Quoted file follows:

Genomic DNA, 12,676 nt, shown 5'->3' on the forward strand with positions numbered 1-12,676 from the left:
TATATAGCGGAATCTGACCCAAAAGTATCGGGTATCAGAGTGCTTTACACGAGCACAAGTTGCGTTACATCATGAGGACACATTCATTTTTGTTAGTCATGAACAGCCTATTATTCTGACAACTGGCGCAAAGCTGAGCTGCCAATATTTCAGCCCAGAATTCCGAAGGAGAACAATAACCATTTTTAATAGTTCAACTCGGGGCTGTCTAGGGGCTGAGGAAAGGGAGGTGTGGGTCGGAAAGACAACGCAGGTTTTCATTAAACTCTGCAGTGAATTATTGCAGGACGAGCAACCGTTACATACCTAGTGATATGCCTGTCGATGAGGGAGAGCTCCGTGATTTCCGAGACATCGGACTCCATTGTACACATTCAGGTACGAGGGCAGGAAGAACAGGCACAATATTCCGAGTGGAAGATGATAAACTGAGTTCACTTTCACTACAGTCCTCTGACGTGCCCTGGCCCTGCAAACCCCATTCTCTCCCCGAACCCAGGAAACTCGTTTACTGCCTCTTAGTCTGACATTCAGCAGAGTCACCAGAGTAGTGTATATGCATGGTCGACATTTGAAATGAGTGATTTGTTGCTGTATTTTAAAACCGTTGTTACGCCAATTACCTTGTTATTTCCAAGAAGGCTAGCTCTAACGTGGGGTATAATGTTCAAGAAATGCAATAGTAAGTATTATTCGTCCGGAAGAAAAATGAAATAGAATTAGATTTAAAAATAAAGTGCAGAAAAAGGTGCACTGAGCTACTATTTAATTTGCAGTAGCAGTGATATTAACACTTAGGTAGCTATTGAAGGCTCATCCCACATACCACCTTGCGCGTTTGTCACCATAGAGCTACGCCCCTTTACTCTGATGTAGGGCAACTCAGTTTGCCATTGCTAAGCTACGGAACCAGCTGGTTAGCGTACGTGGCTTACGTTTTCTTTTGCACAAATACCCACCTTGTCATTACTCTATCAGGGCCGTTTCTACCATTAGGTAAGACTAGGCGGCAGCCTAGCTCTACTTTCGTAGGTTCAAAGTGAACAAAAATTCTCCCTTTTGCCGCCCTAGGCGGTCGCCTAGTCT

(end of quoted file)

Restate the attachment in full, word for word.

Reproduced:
Genomic DNA, 12,676 nt, shown 5'->3' on the forward strand with positions numbered 1-12,676 from the left:
TATATAGCGGAATCTGACCCAAAAGTATCGGGTATCAGAGTGCTTTACACGAGCACAAGTTGCGTTACATCATGAGGACACATTCATTTTTGTTAGTCATGAACAGCCTATTATTCTGACAACTGGCGCAAAGCTGAGCTGCCAATATTTCAGCCCAGAATTCCGAAGGAGAACAATAACCATTTTTAATAGTTCAACTCGGGGCTGTCTAGGGGCTGAGGAAAGGGAGGTGTGGGTCGGAAAGACAACGCAGGTTTTCATTAAACTCTGCAGTGAATTATTGCAGGACGAGCAACCGTTACATACCTAGTGATATGCCTGTCGATGAGGGAGAGCTCCGTGATTTCCGAGACATCGGACTCCATTGTACACATTCAGGTACGAGGGCAGGAAGAACAGGCACAATATTCCGAGTGGAAGATGATAAACTGAGTTCACTTTCACTACAGTCCTCTGACGTGCCCTGGCCCTGCAAACCCCATTCTCTCCCCGAACCCAGGAAACTCGTTTACTGCCTCTTAGTCTGACATTCAGCAGAGTCACCAGAGTAGTGTATATGCATGGTCGACATTTGAAATGAGTGATTTGTTGCTGTATTTTAAAACCGTTGTTACGCCAATTACCTTGTTATTTCCAAGAAGGCTAGCTCTAACGTGGGGTATAATGTTCAAGAAATGCAATAGTAAGTATTATTCGTCCGGAAGAAAAATGAAATAGAATTAGATTTAAAAATAAAGTGCAGAAAAAGGTGCACTGAGCTACTATTTAATTTGCAGTAGCAGTGATATTAACACTTAGGTAGCTATTGAAGGCTCATCCCACATACCACCTTGCGCGTTTGTCACCATAGAGCTACGCCCCTTTACTCTGATGTAGGGCAACTCAGTTTGCCATTGCTAAGCTACGGAACCAGCTGGTTAGCGTACGTGGCTTACGTTTTCTTTTGCACAAATACCCACCTTGTCATTACTCTATCAGGGCCGTTTCTACCATTAGGTAAGACTAGGCGGCAGCCTAGCTCTACTTTCGTAGGTTCAAAGTGAACAAAAATTCTCCCTTTTGCCGCCCTAGGCGGTCGCCTAGTCT